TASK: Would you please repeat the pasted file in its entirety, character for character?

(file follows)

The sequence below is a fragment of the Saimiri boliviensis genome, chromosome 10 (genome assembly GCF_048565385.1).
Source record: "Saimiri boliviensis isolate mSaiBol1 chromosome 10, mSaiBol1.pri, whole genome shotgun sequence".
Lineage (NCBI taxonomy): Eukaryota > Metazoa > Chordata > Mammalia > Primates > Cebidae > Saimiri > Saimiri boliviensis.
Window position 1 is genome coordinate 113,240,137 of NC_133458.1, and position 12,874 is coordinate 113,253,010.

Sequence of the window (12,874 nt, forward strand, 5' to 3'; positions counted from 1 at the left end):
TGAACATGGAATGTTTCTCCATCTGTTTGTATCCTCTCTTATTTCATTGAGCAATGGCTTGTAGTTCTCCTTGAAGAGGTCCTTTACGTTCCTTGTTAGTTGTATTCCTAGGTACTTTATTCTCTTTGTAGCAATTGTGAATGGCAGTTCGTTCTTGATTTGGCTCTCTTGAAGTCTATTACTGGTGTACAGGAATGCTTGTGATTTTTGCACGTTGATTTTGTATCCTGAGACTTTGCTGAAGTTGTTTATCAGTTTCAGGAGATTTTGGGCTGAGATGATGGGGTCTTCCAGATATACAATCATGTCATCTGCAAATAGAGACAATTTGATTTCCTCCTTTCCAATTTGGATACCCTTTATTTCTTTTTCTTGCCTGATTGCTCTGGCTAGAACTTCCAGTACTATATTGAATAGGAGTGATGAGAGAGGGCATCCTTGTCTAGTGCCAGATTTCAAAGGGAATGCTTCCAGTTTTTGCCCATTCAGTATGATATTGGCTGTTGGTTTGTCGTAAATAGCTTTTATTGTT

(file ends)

The sequence below is a fragment of the Saimiri boliviensis genome, chromosome 10 (genome assembly GCF_048565385.1).
Source record: "Saimiri boliviensis isolate mSaiBol1 chromosome 10, mSaiBol1.pri, whole genome shotgun sequence".
Lineage (NCBI taxonomy): Eukaryota > Metazoa > Chordata > Mammalia > Primates > Cebidae > Saimiri > Saimiri boliviensis.
Window position 1 is genome coordinate 113,240,137 of NC_133458.1, and position 12,874 is coordinate 113,253,010.

Sequence of the window (12,874 nt, forward strand, 5' to 3'; positions counted from 1 at the left end):
TGAACATGGAATGTTTCTCCATCTGTTTGTATCCTCTCTTATTTCATTGAGCAATGGCTTGTAGTTCTCCTTGAAGAGGTCCTTTACGTTCCTTGTTAGTTGTATTCCTAGGTACTTTATTCTCTTTGTAGCAATTGTGAATGGCAGTTCGTTCTTGATTTGGCTCTCTTGAAGTCTATTACTGGTGTACAGGAATGCTTGTGATTTTTGCACGTTGATTTTGTATCCTGAGACTTTGCTGAAGTTGTTTATCAGTTTCAGGAGATTTTGGGCTGAGATGATGGGGTCTTCCAGATATACAATCATGTCATCTGCAAATAGAGACAATTTGATTTCCTCCTTTCCAATTTGGATACCCTTTATTTCTTTTTCTTGCCTGATTGCTCTGGCTAGAACTTCCAGTACTATATTGAATAGGAGTGATGAGAGAGGGCATCCTTGTCTAGTGCCAGATTTCAAAGGGAATGCTTCCAGTTTTTGCCCATTCAGTATGATATTGGCTGTTGGTTTGTCGTAAATAGCTTTTATTGTT